Luckily, criminals haven't gotten around to significantly infiltrating the mobile world yet. So, if you're part of the crowd that opens a majority of emails by phone, you may think you're immune to the phishing scams. And maybe you are, for now. "Today, if you're using your phone it's unlikely they are going after you. Unfortunately, just like the New York Times and Amazon are thinking of how they can monetize your phone use, the bad guys are doing the same thing," argues Peterson. "Criminals are realizing the ability to go after mobile users is going down, so they'll be more aggressively moving towards the mobile platform."
Numbers Don't Lie
So how do industries stack up in risk and trust? Agari's answers are quite illuminating.
The following sectors were measured using the trust and threat scores: Social Media, Financial Services, Logistics, E-Commerce, Travel and for the first time, Online Gaming.
In order of trust the highest rated firms are: Social Media, Logistics, Internet Commerce, Financial Services, Online Gaming, Travel. In order of risk (highest to lowest): Financial Services, Logistics, Online Gambling, Social Media, Internet Commerce, Travel. The graphs below are sourced from the press release.
While all are interesting, social media deserves special attention thanks to its ability to stay on top of the security issue. One on hand, we may find this surprising because these are not exactly mature global enterprises. On the other, the technology community in these companies employ some of the best in the workforce, enabling the firms to deploy the latest technology to keep systems safe.
In the 2013 Q2 report the social media sector showed modest quarter over quarter growth in trust. Coupled with a low cyber defense threat score, the data suggests the industry is putting even more resources behind their email security. Facebook and Twitter recorded perfect scores. Instagram stepped up its defenses in the period coinciding with the Facebook integration. Meanwhile, MySpace received the lowest TrustScore, keeping the industry from achieving strong scores across the board.
More Findings and Theories
E-Commerce: A recent Gartner study shows that nearly 60% of consumers affected by a phishing attack lost trust in email and changed their online shopping behaviors. This can't be more important for any sector than it is for e-commerce. This may explain the spike in consumer protection programs that account for a 9% rise in the TrustIndex score over the last quarter. Movements were headed by eBay, Apple and Amazon.com, and perfect scores were awarded to Netflix and American Greetings. Dell, OfficeMax and Staples underperformed along with Sears and Best Buy.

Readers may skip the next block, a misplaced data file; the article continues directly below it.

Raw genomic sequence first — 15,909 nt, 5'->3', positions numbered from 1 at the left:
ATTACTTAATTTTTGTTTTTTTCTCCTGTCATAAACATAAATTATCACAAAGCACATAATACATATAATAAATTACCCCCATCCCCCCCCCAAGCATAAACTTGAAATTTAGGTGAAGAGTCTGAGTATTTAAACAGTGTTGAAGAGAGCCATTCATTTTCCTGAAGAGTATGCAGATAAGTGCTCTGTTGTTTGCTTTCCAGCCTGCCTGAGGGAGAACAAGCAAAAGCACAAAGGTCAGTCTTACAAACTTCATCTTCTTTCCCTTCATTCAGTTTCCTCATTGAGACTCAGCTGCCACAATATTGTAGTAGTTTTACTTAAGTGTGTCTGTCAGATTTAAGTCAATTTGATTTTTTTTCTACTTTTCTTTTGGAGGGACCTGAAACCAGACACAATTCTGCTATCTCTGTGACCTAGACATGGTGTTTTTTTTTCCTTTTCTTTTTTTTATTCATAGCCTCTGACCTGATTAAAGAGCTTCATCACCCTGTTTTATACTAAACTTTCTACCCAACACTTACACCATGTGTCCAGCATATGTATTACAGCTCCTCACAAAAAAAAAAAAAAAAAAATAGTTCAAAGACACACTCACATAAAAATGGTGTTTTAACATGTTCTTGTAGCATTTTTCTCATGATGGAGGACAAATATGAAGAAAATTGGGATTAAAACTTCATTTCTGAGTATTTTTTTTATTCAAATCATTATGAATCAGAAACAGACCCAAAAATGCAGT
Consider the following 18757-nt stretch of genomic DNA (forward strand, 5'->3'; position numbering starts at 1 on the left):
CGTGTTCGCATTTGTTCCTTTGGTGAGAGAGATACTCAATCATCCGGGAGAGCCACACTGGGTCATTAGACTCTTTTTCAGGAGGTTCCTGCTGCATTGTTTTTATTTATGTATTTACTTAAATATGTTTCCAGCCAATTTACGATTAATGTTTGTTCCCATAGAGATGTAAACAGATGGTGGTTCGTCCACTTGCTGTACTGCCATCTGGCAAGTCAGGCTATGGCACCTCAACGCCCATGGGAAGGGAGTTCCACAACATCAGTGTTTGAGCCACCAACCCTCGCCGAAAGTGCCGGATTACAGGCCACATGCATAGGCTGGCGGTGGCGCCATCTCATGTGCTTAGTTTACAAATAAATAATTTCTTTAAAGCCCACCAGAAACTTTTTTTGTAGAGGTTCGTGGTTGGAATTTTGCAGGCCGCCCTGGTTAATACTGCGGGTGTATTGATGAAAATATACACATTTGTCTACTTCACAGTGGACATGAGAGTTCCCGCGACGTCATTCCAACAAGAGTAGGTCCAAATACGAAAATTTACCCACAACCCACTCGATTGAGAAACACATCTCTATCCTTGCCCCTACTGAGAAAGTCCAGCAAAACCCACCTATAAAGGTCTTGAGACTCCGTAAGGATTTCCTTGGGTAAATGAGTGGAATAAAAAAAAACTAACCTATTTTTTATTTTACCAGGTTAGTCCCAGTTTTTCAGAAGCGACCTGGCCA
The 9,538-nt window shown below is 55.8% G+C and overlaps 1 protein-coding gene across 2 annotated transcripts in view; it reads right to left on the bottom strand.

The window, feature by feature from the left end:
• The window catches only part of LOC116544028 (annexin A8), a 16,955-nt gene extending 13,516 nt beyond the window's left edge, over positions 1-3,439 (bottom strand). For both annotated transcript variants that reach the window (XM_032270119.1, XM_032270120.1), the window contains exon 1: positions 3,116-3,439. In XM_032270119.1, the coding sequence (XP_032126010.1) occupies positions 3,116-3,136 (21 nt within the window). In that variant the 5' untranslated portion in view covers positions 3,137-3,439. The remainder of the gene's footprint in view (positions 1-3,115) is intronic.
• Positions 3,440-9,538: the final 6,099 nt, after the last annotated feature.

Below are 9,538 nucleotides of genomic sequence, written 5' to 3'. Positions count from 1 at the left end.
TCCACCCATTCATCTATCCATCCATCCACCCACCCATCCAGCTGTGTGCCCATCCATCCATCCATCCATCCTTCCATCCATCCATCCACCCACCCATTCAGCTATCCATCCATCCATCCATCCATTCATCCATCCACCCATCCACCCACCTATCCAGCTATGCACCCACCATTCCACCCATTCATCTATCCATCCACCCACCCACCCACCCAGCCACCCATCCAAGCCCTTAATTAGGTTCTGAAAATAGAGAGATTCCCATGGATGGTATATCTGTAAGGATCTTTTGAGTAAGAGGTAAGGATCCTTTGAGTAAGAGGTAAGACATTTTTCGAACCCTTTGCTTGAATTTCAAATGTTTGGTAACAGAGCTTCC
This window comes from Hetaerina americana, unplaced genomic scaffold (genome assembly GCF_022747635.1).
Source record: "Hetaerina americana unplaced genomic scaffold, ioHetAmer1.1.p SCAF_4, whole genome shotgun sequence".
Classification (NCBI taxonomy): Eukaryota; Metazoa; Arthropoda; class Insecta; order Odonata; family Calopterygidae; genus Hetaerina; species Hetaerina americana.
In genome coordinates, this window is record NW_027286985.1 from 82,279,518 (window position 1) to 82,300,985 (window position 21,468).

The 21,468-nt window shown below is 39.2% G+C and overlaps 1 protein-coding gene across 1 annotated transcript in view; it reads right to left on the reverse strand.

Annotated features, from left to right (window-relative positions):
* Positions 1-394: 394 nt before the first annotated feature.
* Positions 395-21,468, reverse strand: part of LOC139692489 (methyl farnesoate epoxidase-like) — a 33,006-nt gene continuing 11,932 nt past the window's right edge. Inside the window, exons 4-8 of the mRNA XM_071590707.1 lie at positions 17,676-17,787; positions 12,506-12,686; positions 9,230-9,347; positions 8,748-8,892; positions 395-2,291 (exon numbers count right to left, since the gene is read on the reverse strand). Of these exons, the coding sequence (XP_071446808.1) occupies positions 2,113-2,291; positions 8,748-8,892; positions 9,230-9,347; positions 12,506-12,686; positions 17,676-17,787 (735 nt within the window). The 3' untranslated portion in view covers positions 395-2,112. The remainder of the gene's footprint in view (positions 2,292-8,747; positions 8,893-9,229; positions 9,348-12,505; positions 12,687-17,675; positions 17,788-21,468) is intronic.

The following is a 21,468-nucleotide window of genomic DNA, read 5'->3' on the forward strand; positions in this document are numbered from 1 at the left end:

Travel: The lowest rated of all studied sectors, travel came in with a TrustScore of 17 but showed significant improvement in TrustScore™, suggesting they are working to correct the issue. Delta Airlines came through as the industry leader in safeguarding its email channel. This is in contrast to American Airlines, SkyWest and JetBlue, which seem to have stopped making headway in preventing these types of attack.
Logistics: "The logistics sector posted an improvement in email authentication as its TrustScore rose 2.25 percent, continuing to lead as the sector with the second highest DMARC adoption rate," according to the press release. "Indeed, the sector's bellwether, the U.S. Postal Service, stepped up its commitment to protect consumer trust in the wake of the well-publicized phishing attack that spoofed the Internal Revenue Service in early April." FedEx's heavy investment in DMARC earned the firm a perfect score, bolstering the entire industry
Online Gaming: This sector was one of the poorer performers this quarter, "weighed down as a whole by companies failing to successfully implement any email security," according to the press release. "The solitary bright spot came from Blizzard / World of Warcraft, which has solid email authentication practices in place. Not seeing more participation is concerning given that gaming has a significant kids audience that may not be savvy to distinguishing between valid and malicious email."
View TrustIndex results in an infographic here. Becca Lipman is Senior Editor for Wall Street & Technology. She writes in-depth news articles with a focus on big data and compliance in the capital markets. She regularly meets with information technology leaders and innovators and writes about cloud computing, datacenters, ... View Full Bio